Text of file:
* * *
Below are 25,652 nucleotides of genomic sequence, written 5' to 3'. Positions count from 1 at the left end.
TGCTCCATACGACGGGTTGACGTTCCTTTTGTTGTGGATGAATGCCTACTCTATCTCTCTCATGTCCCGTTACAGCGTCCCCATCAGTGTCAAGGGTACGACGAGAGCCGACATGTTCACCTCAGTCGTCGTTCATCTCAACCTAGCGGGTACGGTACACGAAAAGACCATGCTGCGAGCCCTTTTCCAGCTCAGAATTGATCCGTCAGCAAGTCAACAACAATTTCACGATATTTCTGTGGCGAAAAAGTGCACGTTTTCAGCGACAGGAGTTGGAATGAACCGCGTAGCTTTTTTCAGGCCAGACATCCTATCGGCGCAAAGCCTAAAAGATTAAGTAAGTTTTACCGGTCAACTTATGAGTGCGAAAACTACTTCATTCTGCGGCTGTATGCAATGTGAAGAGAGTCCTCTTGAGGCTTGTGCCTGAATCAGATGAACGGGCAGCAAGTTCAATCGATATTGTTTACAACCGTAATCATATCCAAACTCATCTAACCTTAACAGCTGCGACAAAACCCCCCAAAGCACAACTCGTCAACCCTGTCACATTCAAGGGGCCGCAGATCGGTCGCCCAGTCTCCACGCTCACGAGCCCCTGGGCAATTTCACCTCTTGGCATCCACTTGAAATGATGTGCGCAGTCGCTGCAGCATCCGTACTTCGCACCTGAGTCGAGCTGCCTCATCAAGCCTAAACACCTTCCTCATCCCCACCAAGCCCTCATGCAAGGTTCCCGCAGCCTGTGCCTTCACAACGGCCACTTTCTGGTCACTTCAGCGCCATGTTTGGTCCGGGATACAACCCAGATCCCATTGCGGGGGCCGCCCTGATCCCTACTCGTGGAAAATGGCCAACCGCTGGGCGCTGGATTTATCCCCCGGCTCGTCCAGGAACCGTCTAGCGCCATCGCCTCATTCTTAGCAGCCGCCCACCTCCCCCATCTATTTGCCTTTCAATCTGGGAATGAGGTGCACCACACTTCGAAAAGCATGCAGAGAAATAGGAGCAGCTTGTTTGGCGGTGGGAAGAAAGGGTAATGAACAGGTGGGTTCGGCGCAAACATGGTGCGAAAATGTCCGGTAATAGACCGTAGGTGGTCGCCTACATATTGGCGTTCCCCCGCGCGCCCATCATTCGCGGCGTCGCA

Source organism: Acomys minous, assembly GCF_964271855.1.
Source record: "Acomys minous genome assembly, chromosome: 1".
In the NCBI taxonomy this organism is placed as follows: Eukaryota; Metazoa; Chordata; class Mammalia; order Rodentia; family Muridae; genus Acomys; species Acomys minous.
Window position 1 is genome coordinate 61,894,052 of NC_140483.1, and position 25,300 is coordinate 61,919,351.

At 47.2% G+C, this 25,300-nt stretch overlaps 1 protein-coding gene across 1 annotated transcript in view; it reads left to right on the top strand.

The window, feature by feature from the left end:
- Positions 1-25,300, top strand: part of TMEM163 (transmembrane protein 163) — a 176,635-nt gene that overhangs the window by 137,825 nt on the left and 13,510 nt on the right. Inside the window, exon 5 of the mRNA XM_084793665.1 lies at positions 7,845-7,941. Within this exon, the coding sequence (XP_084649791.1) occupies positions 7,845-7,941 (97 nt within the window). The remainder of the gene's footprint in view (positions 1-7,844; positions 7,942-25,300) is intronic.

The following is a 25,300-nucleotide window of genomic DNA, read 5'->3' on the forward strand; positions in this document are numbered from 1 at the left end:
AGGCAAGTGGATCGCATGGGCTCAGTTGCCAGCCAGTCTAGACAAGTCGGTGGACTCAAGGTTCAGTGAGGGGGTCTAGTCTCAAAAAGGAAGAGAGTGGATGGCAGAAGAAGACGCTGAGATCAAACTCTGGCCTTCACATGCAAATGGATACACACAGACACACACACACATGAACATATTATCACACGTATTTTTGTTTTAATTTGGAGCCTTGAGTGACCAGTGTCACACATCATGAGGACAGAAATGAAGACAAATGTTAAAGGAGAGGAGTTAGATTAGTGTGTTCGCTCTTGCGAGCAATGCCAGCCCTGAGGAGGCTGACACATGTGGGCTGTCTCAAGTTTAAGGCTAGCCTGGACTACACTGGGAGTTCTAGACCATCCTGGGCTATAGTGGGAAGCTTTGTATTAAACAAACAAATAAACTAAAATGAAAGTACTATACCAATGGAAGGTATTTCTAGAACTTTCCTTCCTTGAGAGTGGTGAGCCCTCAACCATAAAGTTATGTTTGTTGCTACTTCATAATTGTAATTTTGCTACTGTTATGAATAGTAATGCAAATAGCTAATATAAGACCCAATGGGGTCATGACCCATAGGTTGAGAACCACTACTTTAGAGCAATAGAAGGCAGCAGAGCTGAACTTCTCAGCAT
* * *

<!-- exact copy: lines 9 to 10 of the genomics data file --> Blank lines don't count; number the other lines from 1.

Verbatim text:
- Positions 1-25,300, top strand: part of TMEM163 (transmembrane protein 163) — a 176,635-nt gene that overhangs the window by 137,825 nt on the left and 13,510 nt on the right. Inside the window, exon 5 of the mRNA XM_084793665.1 lies at positions 7,845-7,941. Within this exon, the coding sequence (XP_084649791.1) occupies positions 7,845-7,941 (97 nt within the window). The remainder of the gene's footprint in view (positions 1-7,844; positions 7,942-25,300) is intronic.

The following is a 25,300-nucleotide window of genomic DNA, read 5'->3' on the forward strand; positions in this document are numbered from 1 at the left end: